There are many other pipeline and associated services organizations competing in the same market, including Plains All American Pipeline (PAA), Buckeye Partners (BPL), Sunoco Logistics Partners (SXL) and Williams Companies (WMB). All of these businesses have intensive growth strategies and are competing not only for customers but also for access to capital to execute their planned growth. EPD's growth could be limited if it cannot raise the necessary funds. Operations may also be interrupted as a result of extreme weather conditions or a catastrophe, such as the February 2011 explosion and fire at the Mont Belvieu, Texas storage complex.
In the face of all these challenges EPD's annual revenue has grown from $14 billion in 2006 to $34 billion in 2010. It has not been a smooth ride, however. Revenue fell to $25.5 billion in 2009, in line with global economic contraction, following the 2008 record revenue of $35.5 billion. Despite this, non-GAAP EBITDA (earnings before interest, taxes, depreciation and amortization) have grown steadily, to $3.3 billion in 2010. Natural gas liquids made the greatest contribution to revenue ($14 billion), followed by onshore crude oil ($11 billion). 2010 cash distributions per unit amounted to $2.27.
All of which brings us to 2011, and the third quarter results now available. Year-to-date revenue for the nine months stands at $32.7 billion, already 97% of the full year 2010. Non-GAAP EBITDA of $2.8 billion is a welcome 85% of the full year 2010. The growth continues (Selected Financial Data Q3 2011 (pdf)).
Enterprise Products Partners is a story of phenomenal growth, funding the ever-increasing distributions to unit holders preserved even in the thick of the economic downturn. Onshore and offshore US oil and gas production appears set to rise for the next two decades and the company's stock price has apparently reflected this outlook as shown below:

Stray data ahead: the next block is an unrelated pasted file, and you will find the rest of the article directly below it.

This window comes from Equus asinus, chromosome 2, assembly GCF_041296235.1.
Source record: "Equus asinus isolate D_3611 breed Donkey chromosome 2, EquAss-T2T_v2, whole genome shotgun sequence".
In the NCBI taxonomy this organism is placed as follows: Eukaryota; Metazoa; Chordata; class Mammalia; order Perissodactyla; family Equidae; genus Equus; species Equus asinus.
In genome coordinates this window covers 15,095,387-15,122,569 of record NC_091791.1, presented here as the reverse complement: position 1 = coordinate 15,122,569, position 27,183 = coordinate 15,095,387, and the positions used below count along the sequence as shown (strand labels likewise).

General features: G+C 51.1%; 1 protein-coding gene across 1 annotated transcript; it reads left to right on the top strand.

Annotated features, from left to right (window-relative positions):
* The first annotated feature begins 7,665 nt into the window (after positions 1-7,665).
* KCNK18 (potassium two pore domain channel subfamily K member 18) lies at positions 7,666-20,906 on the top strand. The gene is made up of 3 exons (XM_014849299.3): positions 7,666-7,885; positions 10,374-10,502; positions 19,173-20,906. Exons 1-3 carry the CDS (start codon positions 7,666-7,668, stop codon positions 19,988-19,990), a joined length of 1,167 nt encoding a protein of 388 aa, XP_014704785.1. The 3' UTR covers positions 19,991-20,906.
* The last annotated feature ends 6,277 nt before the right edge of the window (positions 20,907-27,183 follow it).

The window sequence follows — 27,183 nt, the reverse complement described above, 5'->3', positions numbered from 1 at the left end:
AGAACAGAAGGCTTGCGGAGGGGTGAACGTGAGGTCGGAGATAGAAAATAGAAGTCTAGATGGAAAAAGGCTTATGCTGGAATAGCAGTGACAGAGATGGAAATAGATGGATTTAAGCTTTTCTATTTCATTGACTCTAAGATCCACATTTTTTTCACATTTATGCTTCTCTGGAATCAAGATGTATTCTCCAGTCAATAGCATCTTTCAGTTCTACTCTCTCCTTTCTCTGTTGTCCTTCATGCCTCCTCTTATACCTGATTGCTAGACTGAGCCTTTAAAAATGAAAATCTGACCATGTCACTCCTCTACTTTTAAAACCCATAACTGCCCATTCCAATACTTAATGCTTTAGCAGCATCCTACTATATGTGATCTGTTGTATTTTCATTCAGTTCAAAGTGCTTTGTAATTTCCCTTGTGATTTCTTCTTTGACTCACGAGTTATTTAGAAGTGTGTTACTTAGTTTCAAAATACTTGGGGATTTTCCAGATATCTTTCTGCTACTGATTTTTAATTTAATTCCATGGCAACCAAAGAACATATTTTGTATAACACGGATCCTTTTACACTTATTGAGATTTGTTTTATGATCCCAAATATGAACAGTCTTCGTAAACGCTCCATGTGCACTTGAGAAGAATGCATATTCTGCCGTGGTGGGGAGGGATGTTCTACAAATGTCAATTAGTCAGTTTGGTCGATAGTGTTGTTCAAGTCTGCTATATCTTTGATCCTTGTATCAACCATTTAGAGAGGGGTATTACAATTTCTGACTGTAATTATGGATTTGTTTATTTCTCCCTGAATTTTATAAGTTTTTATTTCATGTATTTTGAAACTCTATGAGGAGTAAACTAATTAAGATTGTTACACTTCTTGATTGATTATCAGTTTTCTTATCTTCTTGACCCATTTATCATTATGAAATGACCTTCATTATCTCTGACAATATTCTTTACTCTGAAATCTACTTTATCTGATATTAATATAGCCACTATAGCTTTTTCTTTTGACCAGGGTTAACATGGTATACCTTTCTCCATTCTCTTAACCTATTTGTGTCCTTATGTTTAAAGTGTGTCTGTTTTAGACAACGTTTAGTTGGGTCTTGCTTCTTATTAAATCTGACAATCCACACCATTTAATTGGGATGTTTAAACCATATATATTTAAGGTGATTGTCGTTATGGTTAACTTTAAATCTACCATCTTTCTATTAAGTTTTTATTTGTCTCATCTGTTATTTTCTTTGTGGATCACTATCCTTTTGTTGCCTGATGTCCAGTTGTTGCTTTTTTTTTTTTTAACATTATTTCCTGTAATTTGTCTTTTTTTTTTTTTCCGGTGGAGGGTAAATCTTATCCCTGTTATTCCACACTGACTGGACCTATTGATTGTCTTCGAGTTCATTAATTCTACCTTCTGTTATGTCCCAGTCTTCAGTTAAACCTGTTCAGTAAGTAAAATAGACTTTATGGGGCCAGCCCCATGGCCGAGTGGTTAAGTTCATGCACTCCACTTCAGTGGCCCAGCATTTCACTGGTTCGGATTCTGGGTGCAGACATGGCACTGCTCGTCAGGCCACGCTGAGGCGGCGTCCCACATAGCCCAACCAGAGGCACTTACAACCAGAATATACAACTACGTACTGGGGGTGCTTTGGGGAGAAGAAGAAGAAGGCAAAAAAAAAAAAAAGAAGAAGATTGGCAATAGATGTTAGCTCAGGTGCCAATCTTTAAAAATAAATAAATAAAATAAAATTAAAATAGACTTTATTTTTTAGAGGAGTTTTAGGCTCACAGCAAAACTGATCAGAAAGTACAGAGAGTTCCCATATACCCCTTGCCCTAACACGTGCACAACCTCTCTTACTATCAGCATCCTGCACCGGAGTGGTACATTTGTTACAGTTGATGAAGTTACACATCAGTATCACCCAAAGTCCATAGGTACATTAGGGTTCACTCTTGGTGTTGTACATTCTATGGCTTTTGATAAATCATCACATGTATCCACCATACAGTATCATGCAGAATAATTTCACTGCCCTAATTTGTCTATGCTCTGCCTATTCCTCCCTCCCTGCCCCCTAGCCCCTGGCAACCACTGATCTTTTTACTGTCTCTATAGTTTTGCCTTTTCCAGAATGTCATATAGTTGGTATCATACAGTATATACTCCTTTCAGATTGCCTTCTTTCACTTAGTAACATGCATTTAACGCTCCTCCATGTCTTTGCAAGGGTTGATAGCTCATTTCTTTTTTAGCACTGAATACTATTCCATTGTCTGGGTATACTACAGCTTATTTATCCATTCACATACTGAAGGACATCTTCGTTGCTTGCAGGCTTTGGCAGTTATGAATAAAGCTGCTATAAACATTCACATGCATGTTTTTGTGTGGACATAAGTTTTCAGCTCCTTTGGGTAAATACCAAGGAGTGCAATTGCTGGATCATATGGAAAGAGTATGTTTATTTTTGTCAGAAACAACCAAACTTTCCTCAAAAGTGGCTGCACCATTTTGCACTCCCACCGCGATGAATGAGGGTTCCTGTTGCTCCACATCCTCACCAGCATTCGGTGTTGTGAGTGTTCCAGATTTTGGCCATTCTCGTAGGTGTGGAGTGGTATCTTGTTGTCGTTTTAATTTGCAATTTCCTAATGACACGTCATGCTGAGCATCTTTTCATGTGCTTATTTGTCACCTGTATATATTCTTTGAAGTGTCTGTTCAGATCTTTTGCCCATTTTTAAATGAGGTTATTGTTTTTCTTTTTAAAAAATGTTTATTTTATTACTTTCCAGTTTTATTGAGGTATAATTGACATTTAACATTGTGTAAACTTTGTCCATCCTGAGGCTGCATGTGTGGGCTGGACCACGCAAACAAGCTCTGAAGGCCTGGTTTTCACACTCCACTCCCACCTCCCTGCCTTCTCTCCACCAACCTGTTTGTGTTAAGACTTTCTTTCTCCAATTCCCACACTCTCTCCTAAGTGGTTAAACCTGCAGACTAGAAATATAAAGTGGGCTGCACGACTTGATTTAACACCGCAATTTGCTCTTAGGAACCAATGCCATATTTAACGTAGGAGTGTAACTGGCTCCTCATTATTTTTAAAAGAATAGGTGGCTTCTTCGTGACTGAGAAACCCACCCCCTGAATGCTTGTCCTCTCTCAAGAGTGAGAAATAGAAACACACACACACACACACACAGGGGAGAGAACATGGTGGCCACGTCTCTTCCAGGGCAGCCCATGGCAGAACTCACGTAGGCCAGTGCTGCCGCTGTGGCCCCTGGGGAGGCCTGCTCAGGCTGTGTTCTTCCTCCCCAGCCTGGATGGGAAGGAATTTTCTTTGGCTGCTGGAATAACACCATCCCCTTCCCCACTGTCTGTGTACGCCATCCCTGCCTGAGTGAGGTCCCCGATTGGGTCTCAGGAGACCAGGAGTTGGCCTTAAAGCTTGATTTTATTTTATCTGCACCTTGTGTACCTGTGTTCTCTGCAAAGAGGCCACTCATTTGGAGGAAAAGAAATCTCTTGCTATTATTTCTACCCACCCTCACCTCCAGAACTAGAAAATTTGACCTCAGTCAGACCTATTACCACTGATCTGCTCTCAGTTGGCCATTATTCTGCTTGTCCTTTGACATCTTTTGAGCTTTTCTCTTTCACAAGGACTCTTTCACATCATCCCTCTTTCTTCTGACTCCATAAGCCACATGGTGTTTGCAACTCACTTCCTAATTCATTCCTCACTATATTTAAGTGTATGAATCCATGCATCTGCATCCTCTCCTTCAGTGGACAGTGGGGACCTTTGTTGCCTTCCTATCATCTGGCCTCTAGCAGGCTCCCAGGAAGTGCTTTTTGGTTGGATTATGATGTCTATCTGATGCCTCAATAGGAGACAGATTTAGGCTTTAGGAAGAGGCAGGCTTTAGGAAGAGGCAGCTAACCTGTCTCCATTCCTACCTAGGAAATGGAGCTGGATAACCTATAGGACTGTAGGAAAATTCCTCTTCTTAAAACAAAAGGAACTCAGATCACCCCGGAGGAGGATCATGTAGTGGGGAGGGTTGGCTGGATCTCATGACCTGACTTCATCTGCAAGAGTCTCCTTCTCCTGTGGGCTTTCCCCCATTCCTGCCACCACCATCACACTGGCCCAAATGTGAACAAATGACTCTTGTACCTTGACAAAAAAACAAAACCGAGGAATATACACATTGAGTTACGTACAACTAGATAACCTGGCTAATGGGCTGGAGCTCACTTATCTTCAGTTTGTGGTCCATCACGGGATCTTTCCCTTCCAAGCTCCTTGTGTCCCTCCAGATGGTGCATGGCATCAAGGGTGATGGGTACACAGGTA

The company's stock price has almost doubled over the last two years and has increased dramatically over the last four months as shown above.
An investor in Enterprise Products Partners might be a little jittery about the recent run up in the stock price and might be considering an exit. As an alternative, an investor might consider entering a collar position for the stock. A collar can be entered by selling a call option against the stock and using some of the proceeds for purchasing a protective put option. Additionally, since the investor is long the stock, participating in receiving the company's dividend remains a possibility, assuming the stock is not assigned via the call option.
A collar position for the company was found using PowerOptions tools with a potential return of 1.3% with a maximum potential loss of 9.1%. The potential return of 1.3% and maximum potential loss of 9.1% include the upcoming dividend payment of $0.62 on February 9, 2012 to unit holders of record as of close of business on January 31, 2012 with ex-dividend date of January 27, 2012. The specific call option to sell is the 2012 Feb 50 at $0.15 and the put option to purchase is the 2012 Feb 44 at $0.10. A profit/loss graph for one contract of the position is shown below:
As a bonus, if the price of the stock is greater than the $50 strike price of the call option at options expiration in February, the position will return 3.2%. If the price of the stock drops below $44, the value of the collar remains unchanged with a maximum potential loss of 9.1%.